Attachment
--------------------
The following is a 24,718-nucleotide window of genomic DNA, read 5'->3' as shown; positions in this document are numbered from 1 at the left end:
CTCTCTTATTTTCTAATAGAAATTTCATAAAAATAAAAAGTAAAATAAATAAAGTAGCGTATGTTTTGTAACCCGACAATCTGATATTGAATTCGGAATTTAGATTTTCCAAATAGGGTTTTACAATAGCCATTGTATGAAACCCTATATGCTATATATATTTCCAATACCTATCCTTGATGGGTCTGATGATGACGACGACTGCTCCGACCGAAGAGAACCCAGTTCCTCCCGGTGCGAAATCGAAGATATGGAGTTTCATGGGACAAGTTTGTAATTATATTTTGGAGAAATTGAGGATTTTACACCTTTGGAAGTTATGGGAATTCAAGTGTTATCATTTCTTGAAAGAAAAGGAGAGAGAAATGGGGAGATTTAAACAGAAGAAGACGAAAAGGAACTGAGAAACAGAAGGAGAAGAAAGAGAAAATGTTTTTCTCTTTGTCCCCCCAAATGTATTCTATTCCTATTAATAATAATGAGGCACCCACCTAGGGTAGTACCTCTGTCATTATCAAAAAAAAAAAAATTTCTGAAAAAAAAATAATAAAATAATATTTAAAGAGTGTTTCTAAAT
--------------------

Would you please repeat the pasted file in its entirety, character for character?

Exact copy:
The following is a 24,718-nucleotide window of genomic DNA, read 5'->3' as shown; positions in this document are numbered from 1 at the left end:
CTCTCTTATTTTCTAATAGAAATTTCATAAAAATAAAAAGTAAAATAAATAAAGTAGCGTATGTTTTGTAACCCGACAATCTGATATTGAATTCGGAATTTAGATTTTCCAAATAGGGTTTTACAATAGCCATTGTATGAAACCCTATATGCTATATATATTTCCAATACCTATCCTTGATGGGTCTGATGATGACGACGACTGCTCCGACCGAAGAGAACCCAGTTCCTCCCGGTGCGAAATCGAAGATATGGAGTTTCATGGGACAAGTTTGTAATTATATTTTGGAGAAATTGAGGATTTTACACCTTTGGAAGTTATGGGAATTCAAGTGTTATCATTTCTTGAAAGAAAAGGAGAGAGAAATGGGGAGATTTAAACAGAAGAAGACGAAAAGGAACTGAGAAACAGAAGGAGAAGAAAGAGAAAATGTTTTTCTCTTTGTCCCCCCAAATGTATTCTATTCCTATTAATAATAATGAGGCACCCACCTAGGGTAGTACCTCTGTCATTATCAAAAAAAAAAAAATTTCTGAAAAAAAAATAATAAAATAATATTTAAAGAGTGTTTCTAAAT